The New Danube (German Neue Donau) is a side channel on the eastern side of the Danube in Vienna, Austria. It was created to provide flood relief by containing excess water. The Donauinsel (Danube Island), made out of the removed material, separates the new waterway from the main channel of the river. The project was referred to by the United Nations Human Settlements Programme (UN-HABITAT) as "the first truly multipurpose fully sustainable flood protection scheme."
The New Danube flows parallel to the river for approximately 21 kilometres (13 mi) through the Vienna metropolitan area. It diverges from the main channel in Langenzersdorf in Lower Austria (northwest of the city), flows through the 21st district, and rejoins it at the Danube-Auen National Park in the 22nd district (in the southeast). The channel is about 150 metres (160 yd) wide; the island varies between 70 and 210 metres (77 and 230 yd) in width. The current course of the New Danube and the site of the Danube Island were previously a broad landscape of meadows set aside as a floodplain in the first effort to manage Danube floods, in 1868–75. The left, northern bank of the New Danube is protected by the Hubertus Dam (Marchfeld Protective Dam), completed in 1875.
Following disastrous flooding in Vienna in 1954, years of discussion led to a new plan for regulating the Danube involving creating a relief channel and a long barrier island. Construction began in 1972 and was completed only in 1988.
At the beginning of the New Danube is a weir known as the influx building (Einlaufbauwerk), which is normally closed, making the New Danube a still body of water. When the Danube rises, it is opened to relieve pressure on the river and prevent flooding. This usually leads to a ban on swimming in the New Danube lasting for as long as several weeks, until the water quality improves. Further weirs are located just upstream of the Prater Bridge (Weir 1) and on the level of the Lobau oil terminal (Weir 2), approximately 1.5 kilometres (0.93 mi) before the New Danube rejoins the main channel.
The New Danube can be reached via U-Bahn lines U6 (Neue Donau station), U1 (Donauinsel station) and U2 (Donaustadtbrücke station), via tram line 31 across the Floridsdorf Bridge, and via various city bus lines. It has stretches suitable for regattas—in September 2009 the World Rowing Masters Regatta took place there—and a waterski lift. The best known stretch of shoreline is the Copa Cagrana, next to the Reichsbrücke. Private motorboats are not permitted on the New Danube.
- Einar Broch, et al., Hydropower '97: Proceedings of the 3rd International Conference on Hydropower, Trondheim/Norway/30 June-2 July, 1997, Rotterdam/Brookfield, Vermont: Balkema, 1997, ISBN 90-5410-888-6, p. 89: "the New Danube was built as an artificial spillway for flood protection."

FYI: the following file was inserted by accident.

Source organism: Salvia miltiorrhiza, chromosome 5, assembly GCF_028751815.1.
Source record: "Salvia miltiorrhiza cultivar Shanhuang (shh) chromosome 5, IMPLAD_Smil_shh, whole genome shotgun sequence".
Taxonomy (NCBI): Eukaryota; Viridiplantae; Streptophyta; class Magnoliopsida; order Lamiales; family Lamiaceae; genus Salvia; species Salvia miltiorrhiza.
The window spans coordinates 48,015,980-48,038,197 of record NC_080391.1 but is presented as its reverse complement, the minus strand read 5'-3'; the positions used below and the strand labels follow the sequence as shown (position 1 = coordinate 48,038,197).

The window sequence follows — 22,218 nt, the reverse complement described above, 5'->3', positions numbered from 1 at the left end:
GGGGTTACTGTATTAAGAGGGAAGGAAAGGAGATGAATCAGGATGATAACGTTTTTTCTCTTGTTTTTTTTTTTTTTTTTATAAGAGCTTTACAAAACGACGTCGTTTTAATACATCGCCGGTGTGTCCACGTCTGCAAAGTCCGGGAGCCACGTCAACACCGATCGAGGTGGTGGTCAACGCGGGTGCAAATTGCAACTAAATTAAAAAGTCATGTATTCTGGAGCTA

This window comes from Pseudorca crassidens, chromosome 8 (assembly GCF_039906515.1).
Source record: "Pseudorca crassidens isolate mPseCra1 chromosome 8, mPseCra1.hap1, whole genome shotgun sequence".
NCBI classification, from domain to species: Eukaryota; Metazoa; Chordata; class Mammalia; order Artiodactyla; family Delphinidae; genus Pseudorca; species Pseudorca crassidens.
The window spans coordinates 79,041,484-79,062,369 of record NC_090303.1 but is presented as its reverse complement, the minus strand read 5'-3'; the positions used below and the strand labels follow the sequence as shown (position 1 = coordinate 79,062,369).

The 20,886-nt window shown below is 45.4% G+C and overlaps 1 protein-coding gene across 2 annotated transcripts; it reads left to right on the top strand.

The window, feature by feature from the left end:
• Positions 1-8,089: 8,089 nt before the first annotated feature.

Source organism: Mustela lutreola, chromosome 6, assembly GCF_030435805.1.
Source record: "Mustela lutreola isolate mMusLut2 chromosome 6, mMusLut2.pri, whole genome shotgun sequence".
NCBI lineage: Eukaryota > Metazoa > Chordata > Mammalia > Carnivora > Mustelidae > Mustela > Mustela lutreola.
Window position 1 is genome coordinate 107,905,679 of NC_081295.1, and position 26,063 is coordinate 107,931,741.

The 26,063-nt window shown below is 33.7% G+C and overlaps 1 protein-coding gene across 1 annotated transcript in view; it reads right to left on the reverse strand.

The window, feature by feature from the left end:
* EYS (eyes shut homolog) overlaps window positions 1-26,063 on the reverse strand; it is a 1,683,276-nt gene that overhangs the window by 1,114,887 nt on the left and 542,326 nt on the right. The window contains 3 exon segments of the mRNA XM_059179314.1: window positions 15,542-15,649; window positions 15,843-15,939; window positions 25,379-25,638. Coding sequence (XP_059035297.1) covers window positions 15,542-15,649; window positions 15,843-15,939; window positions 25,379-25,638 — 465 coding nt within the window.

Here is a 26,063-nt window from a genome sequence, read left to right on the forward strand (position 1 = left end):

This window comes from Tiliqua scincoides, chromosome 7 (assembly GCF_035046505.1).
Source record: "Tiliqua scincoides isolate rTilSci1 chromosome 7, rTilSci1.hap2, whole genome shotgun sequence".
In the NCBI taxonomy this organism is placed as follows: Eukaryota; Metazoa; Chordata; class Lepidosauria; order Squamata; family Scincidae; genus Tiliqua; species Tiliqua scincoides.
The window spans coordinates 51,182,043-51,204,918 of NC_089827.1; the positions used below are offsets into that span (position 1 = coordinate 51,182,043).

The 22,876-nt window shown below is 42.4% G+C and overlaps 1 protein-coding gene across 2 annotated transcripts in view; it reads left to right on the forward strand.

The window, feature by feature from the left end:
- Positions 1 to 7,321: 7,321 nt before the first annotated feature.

- Archiv für Hydrobiologie Supplement volume, Volume 155 (1995), p. 213.
- Flood Control on the Danube in Vienna, Austria - The Danube Island Project, 2006 Best Practices Database, The United Nations Human Settlements Programme, 2007, retrieved May 30, 2010.
- Iwona Wagner, J. Marsalek, and Pascal Breil, Aquatic Habitats in Sustainable Urban Water Management: Science, Policy and Practice, Paris: UNESCO, Leiden: Taylor & Francis, 2008, ISBN 978-92-3-104062-7, p. 195.
- Michael Ludwig, Fritz Hofmann, and Martin Lang, 60 Jahre Wien 1945-2005, Vienna: Bohmann, 2005, ISBN 3-901983-57-0, p. 187 (German).
- Flood Protection: Solution on the Danube at Vienna, Aquamedia.at, retrieved May 30, 2010.
- Raimund Hinkel, Wien an der Donau: der grosse Strom, seine Beziehungen zur Stadt und die Entwicklung der Schiffahrt im Wandel der Zeiten, Vienna: Brandstätter, 1995, ISBN 3-85447-509-8, p. 72: "Die Wehre I (oberhalb der Praterbrücke) und II (am unteren Ende des Gerinnes)," "Gesamtlänge von 21,2 km von ihrem Anfang bei Langenzersdorf bis zu ihrem Ende beim Ölhafen Lobau (Wehr II)"
- Official site, World Rowing, retrieved May 30, 2010.
- Plan of New Danube and Danube Island, City of Vienna (German)
A series of articles on regulation of the Danube in chronological order
- Internationalization of the Danube River, for events from earliest times to the Treaty of Paris in 1856
- Commissions of the Danube River, for the international bodies governing the waterway from 1856 to 1940
- Nazi rule over the Danube River
- Danube River Conference of 1948
- Danube Commission, for events since 1948
- International Commission for the Protection of the Danube River, for the organization established in 1998 and charged with environmental and ecological activities
- This article incorporates information from